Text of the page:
Increased demand for single-family housing, much of it driven by the coronavirus pandemic, has housing starts up 30% year over year, according to the U.S. Census. That is part of the issue on the demand side. There has also been a surge in home remodeling, as people sit at home longer and put the money they would have spent on going out or traveling into their houses and properties.

The cost of lumber is going through the roof, and that is hitting the housing industry on all fronts. For homebuilders, renovation contractors, and DIYers, the cost of projects is now far higher than it was just a year ago and about to cross into historic territory.

  • Lumber prices inched over $1,000 per 1,000 board feet, according to Random Length Lumber Futures for March.
  • That’s double the price from just three months ago.
  • Starts of single-family homes, which are the most desperately needed, fell 12% compared with December, according to the U.S. Census.

Demand for new homes remains extremely high. The lack of existing homes for sale, plus renewed interest in suburban living amid the pandemic, is pushing buyers further out from major cities and toward newly-constructed developments. But price pressures could begin to affect builders and buyers alike in the coming months.

“Lumber prices have been steadily rising this year and hit a record high in mid-February, adding thousands of dollars to the cost of a new home and causing some builders to abruptly halt projects at a time when inventories are already at all-time lows,” Chuck Fowke, who is the current chairman of the National Association of Home Builders and a custom home builder from Tampa, Fla., said in the report.

“Housing starts and permits should moderate, but from the highest levels since 2006, as building activity continues to be supported by strong demand for homes — especially single-family construction — and low inventories,” Rubeela Farooqi, chief U.S. economist at High Frequency Economics, wrote in a recent research note.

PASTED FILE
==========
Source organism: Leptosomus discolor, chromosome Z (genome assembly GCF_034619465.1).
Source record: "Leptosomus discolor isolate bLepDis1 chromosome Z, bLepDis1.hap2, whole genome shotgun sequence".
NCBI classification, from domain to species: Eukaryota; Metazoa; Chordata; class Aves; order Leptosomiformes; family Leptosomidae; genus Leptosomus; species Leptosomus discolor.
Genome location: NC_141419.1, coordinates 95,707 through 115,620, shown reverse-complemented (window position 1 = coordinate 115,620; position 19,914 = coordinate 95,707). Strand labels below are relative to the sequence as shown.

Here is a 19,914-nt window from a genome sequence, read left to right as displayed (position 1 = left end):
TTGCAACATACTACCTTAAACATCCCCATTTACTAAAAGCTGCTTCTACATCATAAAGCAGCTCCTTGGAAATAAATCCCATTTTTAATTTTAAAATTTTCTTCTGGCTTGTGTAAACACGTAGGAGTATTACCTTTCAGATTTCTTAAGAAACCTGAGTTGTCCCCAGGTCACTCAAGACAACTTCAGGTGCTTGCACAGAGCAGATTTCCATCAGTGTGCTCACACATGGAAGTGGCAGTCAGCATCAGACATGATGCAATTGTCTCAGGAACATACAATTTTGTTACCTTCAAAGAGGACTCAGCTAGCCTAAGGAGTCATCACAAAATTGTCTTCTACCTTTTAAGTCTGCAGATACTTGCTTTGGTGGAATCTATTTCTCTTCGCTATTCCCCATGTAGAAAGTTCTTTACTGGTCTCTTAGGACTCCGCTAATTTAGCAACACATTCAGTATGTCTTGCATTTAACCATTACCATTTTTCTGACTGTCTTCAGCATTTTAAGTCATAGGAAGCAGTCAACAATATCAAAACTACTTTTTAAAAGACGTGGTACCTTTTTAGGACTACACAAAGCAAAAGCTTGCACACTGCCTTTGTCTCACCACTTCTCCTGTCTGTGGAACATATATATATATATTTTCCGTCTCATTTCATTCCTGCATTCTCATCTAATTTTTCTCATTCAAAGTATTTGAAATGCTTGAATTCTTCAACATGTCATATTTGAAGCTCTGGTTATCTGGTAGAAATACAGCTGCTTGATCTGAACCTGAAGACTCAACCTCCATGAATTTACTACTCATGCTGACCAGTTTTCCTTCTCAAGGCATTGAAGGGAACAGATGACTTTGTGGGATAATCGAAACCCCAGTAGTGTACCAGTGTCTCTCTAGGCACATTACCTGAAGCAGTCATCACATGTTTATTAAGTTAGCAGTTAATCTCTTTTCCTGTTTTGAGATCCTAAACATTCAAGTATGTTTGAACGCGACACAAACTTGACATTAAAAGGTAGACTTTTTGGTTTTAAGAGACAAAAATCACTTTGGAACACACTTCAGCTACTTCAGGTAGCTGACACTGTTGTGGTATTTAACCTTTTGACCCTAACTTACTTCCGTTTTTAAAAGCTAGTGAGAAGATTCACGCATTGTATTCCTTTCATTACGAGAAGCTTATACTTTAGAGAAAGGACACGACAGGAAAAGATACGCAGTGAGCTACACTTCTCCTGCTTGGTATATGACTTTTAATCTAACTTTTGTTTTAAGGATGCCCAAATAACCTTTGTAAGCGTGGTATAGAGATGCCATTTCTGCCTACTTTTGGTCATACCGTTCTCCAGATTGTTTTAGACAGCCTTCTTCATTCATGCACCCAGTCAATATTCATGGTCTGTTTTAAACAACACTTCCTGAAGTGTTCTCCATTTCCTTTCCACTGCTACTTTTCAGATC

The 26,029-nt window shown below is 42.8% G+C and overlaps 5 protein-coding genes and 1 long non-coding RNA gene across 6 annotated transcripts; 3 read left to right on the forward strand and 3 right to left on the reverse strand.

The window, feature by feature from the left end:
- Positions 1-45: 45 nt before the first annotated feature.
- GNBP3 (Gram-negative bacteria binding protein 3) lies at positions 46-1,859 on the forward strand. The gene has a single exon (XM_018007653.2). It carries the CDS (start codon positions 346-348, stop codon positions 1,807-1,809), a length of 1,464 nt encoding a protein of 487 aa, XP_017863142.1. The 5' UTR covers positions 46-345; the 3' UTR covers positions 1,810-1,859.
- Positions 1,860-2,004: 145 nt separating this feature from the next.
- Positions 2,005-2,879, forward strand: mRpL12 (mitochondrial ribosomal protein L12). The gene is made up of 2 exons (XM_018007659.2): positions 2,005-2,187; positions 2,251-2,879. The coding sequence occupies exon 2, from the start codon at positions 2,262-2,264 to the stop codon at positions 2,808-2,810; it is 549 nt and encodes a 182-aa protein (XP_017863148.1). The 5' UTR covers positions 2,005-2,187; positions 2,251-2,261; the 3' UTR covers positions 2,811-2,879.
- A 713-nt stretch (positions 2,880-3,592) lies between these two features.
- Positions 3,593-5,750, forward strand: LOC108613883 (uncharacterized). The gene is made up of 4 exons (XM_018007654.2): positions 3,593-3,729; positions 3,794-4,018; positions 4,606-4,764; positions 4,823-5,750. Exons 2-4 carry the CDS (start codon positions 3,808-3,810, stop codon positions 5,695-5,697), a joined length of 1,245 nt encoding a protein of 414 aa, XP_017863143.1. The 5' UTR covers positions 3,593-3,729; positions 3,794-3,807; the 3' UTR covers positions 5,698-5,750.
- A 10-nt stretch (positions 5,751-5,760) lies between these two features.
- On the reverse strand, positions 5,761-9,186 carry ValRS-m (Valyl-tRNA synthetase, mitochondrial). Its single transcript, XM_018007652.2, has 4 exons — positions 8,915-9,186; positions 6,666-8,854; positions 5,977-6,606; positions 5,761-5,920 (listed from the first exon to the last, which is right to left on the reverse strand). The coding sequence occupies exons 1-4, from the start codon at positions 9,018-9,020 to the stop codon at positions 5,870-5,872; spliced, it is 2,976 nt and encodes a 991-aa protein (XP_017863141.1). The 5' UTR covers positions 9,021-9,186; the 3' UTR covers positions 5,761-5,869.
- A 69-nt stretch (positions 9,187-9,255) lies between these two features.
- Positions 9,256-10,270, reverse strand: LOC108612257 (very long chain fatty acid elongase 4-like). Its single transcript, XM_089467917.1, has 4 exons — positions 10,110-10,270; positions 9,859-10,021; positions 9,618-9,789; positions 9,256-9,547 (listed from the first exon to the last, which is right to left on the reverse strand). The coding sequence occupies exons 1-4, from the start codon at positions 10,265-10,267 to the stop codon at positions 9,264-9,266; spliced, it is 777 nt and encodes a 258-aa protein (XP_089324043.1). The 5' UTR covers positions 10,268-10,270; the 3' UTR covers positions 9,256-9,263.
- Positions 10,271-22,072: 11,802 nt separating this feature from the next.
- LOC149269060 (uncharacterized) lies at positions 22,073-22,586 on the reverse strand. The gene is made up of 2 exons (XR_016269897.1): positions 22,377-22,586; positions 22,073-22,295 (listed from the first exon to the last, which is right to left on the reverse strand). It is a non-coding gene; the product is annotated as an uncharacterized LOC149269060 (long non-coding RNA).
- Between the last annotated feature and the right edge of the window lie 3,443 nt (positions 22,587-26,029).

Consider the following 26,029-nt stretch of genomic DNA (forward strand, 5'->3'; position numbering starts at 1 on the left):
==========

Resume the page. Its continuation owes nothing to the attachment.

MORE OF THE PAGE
The lumber industry has faced struggles of its own with shutdowns and a decreased demand for timber in other areas, like paper manufacturing and home goods, where downturns have been steep. All of this is combined with the fact that several years ago, the U.S. raised import duties on Canadian lumber, which has been causing a supply shortage in the U.S. as Canada exports less lumber southward.

Pandemic aside, there are also the rising costs of everything going into lumber production  – labor, transportation, containers, and so on, all costing more across the board, which drives up the cost of lumber regardless of supply or demand.

In order for prices to come down, several things need to happen. In the U.S., lumber production will need to increase to cover the lost supply from Canada or Canadian import duties will need to come down so that Canada can export more lumber to the United States. Shutdowns within the lumber industry will need to come to an end, and timber producers will need to increase the amount they’re producing in order to bring costs down.

Lumber prices are up, astronomically so compared to prices over the last two decades, but they are expected to come down as the pandemic eases.

Economists think that low mortgage rates will continue to boost housing demand in the coming months. Buyers are also looking for more room and more remote locations in the wake of the pandemic.

“Home sales continue to ascend in the first month of the year, as buyers quickly snatched up virtually every new listing coming on the market. Sales easily could have been even 20% higher if there had been more inventory and more choices,” said said Lawrence Yun, NAR’s chief economist.